Lingering court cases affecting Ease of doing business
As you may know, the law of the contract is what defines how parties in a transaction behave and these agreements can be written or oral. However, when there is a dispute in these agreements, the expectation is that the arbitration process should be initiated, where there is an arbitration clause in the agreements. However, there is also the expectation that when the dispute gets to court, the judiciary is to take responsibility and expedite the process so that whatever question the parties seek clarity on, can be resolved quickly, and business can continue. But when this process lingers and delays in courts, it adds extra cost to the businesses.
The perpetual delay of business-related cases in courts does not augur well for the economy, because it is only when businesses are profitable that the entities can remain in business which in turn impacts the economy for good. So, there is a critical need to strengthen the ability of our judiciary system to adjudicate on commercial matters in line with the 21st-century standards so that our businesses can thrive given the environment we are in.
Future of Nigerian upstream and downstream oil companies
The green energy and environmentally friendly revolution have been here for a very long time. Generally, the pollution rate has also been reduced in recent times. In our environment where we mostly consume secondhand cars popularly known as “Tokunbo”, we expect that the pollution level and carbon emission by these cars should be high because most of them were built ten, twenty, or thirty years ago. Of course, newer cars emit less CO2.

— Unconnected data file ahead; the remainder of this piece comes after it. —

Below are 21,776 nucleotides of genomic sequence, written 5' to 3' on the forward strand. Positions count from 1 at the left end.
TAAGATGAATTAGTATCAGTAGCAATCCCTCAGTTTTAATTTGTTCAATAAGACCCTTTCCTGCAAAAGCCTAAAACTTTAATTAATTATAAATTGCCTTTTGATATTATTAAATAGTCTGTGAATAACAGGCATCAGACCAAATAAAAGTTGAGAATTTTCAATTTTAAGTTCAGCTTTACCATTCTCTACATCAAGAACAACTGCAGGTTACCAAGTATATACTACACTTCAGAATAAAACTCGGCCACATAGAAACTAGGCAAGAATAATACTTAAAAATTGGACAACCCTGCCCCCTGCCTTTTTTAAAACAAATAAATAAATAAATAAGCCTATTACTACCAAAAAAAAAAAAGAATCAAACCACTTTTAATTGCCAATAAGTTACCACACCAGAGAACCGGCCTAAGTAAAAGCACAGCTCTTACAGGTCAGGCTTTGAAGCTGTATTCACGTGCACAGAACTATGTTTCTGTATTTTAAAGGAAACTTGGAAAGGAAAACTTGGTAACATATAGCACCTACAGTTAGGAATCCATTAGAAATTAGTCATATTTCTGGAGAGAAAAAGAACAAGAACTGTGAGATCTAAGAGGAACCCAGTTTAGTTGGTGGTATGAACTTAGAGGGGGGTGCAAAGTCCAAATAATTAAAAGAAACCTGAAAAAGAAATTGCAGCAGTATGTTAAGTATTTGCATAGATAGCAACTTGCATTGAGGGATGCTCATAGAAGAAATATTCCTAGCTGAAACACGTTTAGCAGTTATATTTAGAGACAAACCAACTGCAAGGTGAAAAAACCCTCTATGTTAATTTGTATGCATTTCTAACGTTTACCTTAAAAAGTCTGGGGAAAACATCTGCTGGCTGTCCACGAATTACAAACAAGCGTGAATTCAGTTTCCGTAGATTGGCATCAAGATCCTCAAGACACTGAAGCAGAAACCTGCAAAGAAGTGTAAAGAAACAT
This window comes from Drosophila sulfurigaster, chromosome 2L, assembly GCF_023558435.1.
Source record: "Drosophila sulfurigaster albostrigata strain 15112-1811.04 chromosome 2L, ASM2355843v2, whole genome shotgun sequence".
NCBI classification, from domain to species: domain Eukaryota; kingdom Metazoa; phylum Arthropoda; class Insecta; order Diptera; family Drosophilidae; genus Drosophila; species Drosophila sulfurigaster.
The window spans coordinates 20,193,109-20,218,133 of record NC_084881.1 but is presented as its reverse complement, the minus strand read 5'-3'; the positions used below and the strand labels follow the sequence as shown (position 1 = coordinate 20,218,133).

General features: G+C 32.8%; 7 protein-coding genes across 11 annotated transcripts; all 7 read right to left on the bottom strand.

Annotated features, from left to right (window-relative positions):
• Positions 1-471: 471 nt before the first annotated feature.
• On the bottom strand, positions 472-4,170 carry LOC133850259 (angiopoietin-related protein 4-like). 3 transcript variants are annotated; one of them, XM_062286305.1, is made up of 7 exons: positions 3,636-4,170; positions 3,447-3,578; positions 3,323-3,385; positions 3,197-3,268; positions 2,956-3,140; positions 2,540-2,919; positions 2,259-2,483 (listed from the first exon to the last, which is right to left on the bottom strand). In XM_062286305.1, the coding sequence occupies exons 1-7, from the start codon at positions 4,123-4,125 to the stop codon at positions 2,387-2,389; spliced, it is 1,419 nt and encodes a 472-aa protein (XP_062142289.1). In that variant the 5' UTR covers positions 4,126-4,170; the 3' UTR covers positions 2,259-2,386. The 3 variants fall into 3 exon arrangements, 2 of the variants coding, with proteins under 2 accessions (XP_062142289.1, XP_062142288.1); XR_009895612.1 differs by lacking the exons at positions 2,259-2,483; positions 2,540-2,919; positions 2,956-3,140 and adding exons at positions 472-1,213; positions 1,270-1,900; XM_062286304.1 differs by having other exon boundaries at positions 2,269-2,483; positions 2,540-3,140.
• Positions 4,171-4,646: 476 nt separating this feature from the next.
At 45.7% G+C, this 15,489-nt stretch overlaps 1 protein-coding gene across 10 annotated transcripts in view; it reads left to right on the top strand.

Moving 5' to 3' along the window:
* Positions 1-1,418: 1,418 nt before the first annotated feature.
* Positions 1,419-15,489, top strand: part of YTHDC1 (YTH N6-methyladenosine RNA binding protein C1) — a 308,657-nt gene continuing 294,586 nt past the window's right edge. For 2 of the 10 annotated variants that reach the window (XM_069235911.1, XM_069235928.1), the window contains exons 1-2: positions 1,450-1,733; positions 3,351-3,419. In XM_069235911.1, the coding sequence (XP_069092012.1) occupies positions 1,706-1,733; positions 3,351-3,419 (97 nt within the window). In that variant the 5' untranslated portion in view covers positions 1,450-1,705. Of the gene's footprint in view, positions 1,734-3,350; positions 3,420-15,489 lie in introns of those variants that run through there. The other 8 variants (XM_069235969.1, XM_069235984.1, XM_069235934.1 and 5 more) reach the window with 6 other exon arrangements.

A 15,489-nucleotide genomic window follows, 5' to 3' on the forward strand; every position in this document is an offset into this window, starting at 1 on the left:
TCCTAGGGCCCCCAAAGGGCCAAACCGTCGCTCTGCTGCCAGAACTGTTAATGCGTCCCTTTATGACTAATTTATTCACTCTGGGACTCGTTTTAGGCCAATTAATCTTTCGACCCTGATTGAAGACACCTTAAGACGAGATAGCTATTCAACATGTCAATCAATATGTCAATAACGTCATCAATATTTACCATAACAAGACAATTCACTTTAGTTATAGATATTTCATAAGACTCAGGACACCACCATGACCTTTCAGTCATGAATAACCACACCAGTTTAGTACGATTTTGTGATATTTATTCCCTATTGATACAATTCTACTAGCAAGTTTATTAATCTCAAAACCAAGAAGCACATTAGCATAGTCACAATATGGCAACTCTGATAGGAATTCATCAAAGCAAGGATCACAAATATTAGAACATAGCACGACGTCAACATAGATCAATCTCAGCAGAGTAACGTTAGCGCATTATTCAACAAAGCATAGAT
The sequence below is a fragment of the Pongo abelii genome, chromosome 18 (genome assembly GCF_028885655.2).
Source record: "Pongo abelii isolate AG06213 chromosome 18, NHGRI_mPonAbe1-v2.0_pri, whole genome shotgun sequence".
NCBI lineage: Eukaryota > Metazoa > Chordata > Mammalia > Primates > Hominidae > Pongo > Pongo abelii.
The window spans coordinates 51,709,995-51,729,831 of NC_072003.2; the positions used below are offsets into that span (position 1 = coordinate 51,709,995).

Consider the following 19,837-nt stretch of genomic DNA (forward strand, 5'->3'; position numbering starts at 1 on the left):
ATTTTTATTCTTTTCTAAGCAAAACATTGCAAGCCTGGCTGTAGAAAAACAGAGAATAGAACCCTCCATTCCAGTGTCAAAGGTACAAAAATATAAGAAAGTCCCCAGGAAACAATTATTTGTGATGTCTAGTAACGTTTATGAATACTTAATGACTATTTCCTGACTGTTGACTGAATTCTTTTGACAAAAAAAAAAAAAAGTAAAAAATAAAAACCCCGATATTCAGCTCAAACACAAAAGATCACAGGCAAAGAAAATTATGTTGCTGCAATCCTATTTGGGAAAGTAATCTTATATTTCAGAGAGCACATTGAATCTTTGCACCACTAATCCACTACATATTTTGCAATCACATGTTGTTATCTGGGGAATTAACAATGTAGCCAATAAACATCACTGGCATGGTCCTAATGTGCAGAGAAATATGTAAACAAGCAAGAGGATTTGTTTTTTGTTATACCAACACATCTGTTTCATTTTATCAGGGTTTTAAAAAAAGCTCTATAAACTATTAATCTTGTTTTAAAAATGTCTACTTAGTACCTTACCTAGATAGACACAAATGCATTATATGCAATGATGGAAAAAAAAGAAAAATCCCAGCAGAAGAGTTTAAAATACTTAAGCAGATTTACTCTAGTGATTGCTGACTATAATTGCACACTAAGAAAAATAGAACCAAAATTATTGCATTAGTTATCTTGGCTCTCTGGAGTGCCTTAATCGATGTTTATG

Having said that, I think that in our environment, the consumption of our traditional fuel will continue for some time. Of course, there is a need for us to gradually begin to mix the fuel we use from traditional to more environmentally friendly fuel. From the car perspective, we have natural-gas driven cars. You see trucks these days also using Compressed Natural Gas (CNG) and all those gas that reduces CO2 emission. That is the future and technology is the keyword.
I also think that, in our environment, it is going to be relatively gradual. Yes, it is needed. Yes, we are ready for it. Very soon, you will start seeing filling stations where you can refill your car with CNG. It is coming. The government has been taunting it, preaching it. Of course, the modalities will be laid out soon. Of course, very soon we will start seeing electric cars on the roads. However, this is going to take some time for us to be able to significantly reduce traditional fuel consumption. The plan is there to move towards environmentally friendly fuel in all space. All these can be achieved through innovation and technology adoption because we need cleaner energy and a better environment for everyone.
Timeline for green energy
The timeline is a very tricky one because if you look at when the advent of electric cars started most people believed that by 2020, they would have gotten rid of diesel and petrol-driven cars. But today, electric cars in the world are not up to 20 per cent of vehicles on the road. This means a lot of work needs to be done in that direction to be able to get it to where it needs to be. So, the future is for everyone that wants to invest, and hopefully, the future is green.